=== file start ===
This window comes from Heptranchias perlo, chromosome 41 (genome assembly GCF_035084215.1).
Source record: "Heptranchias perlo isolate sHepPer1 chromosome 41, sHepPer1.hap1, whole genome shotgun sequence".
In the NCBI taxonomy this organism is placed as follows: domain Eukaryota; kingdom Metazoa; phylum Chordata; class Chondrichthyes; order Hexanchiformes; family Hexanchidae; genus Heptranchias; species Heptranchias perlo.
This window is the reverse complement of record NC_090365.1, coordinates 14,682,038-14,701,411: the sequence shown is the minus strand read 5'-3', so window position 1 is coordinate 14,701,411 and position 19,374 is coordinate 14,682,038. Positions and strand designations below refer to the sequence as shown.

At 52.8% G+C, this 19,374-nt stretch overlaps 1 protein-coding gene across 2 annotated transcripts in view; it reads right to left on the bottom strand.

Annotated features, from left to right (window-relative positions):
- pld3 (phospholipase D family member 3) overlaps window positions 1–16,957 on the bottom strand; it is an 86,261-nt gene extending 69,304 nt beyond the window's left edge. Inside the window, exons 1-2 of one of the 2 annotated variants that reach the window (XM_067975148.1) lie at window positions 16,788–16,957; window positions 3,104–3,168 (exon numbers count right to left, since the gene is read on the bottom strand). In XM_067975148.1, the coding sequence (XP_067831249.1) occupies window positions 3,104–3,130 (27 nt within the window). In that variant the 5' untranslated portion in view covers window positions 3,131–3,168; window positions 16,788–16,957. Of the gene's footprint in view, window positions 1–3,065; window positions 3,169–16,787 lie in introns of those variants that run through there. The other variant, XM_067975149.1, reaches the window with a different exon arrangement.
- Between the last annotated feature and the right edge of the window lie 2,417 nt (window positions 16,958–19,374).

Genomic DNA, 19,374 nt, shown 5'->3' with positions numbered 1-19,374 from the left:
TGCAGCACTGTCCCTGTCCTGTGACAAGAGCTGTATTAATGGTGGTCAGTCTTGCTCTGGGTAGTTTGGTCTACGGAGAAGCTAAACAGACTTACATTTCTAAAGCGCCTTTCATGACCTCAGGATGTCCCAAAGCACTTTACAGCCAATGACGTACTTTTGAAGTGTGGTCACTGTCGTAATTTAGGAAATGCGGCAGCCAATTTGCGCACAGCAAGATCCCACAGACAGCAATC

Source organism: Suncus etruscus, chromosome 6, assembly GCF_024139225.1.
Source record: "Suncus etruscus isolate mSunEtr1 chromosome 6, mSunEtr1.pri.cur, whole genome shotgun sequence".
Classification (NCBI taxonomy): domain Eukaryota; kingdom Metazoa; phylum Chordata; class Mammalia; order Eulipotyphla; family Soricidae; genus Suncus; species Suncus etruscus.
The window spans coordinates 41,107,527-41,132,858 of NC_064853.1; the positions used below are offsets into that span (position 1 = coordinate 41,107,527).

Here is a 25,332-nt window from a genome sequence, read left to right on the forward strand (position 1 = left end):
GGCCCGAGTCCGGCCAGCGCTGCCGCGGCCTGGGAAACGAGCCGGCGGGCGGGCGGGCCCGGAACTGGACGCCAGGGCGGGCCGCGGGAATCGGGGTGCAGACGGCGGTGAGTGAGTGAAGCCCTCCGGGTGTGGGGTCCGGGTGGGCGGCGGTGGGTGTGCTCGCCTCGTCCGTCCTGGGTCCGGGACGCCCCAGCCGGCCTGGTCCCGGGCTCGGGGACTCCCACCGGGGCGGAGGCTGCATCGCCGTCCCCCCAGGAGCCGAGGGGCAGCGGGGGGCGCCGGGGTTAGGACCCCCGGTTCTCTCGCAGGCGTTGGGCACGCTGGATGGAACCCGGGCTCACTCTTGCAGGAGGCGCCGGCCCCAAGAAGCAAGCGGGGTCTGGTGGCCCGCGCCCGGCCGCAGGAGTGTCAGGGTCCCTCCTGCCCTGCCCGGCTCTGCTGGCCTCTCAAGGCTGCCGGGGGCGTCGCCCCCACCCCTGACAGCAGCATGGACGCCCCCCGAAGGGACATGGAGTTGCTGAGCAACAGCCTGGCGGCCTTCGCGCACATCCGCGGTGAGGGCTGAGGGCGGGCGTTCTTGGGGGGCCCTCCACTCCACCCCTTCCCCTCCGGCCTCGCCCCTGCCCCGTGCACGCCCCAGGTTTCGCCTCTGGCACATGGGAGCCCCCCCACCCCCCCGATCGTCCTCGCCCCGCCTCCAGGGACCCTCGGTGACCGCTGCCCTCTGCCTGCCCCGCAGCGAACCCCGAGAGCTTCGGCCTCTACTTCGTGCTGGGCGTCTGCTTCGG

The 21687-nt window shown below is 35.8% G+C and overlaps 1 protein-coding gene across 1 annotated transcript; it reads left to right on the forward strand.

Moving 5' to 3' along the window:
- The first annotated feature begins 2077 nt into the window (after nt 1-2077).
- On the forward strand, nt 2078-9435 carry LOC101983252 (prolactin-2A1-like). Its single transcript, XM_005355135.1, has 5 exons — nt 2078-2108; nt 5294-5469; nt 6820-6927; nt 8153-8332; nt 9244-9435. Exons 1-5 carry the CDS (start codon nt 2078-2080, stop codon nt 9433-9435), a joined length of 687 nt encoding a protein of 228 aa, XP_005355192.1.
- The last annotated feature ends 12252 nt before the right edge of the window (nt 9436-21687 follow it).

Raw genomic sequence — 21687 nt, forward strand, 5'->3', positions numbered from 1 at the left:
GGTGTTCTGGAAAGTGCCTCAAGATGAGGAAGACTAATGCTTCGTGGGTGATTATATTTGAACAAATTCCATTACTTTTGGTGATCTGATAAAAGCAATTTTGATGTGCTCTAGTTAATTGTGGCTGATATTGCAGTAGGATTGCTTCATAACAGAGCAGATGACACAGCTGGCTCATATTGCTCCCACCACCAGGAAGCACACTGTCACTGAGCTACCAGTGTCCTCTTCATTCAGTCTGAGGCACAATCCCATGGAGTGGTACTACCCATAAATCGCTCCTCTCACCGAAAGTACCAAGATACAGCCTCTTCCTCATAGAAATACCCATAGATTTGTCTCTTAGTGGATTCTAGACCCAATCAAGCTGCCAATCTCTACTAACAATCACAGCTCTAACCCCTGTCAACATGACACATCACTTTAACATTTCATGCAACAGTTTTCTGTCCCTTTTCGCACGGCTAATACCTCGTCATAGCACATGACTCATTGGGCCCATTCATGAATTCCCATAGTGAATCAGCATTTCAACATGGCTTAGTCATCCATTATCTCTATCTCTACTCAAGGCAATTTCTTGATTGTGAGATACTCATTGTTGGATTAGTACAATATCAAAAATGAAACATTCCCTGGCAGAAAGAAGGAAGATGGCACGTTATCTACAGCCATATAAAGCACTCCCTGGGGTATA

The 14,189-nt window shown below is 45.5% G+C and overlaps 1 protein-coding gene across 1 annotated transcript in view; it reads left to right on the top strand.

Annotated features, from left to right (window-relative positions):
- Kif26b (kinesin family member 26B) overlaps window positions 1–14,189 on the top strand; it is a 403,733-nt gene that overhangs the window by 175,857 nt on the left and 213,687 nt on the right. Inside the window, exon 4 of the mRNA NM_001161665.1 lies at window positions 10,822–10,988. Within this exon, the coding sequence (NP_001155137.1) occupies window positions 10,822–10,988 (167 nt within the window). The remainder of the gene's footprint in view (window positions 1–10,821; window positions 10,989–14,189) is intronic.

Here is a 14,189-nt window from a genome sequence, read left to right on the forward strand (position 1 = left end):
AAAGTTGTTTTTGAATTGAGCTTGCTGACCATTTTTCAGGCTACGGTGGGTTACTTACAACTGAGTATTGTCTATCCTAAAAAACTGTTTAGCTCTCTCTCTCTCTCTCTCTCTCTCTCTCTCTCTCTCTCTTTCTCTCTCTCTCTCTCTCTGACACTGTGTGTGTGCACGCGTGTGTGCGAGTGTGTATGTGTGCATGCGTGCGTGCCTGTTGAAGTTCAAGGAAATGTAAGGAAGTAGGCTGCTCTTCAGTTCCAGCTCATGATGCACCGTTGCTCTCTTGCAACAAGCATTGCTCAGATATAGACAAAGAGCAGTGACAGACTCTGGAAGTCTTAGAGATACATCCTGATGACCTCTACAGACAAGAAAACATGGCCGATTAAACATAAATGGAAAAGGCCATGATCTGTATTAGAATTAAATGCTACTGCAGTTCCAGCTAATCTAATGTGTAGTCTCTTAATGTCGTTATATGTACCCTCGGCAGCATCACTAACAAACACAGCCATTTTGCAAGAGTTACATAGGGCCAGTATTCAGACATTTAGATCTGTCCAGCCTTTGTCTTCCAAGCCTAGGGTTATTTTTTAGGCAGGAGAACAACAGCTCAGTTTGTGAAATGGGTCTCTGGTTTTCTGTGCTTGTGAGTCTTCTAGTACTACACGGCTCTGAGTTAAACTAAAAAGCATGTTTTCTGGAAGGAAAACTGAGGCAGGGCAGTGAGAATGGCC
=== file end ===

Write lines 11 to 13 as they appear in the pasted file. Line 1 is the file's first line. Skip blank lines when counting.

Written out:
Source organism: Suncus etruscus, chromosome 6, assembly GCF_024139225.1.
Source record: "Suncus etruscus isolate mSunEtr1 chromosome 6, mSunEtr1.pri.cur, whole genome shotgun sequence".
Classification (NCBI taxonomy): domain Eukaryota; kingdom Metazoa; phylum Chordata; class Mammalia; order Eulipotyphla; family Soricidae; genus Suncus; species Suncus etruscus.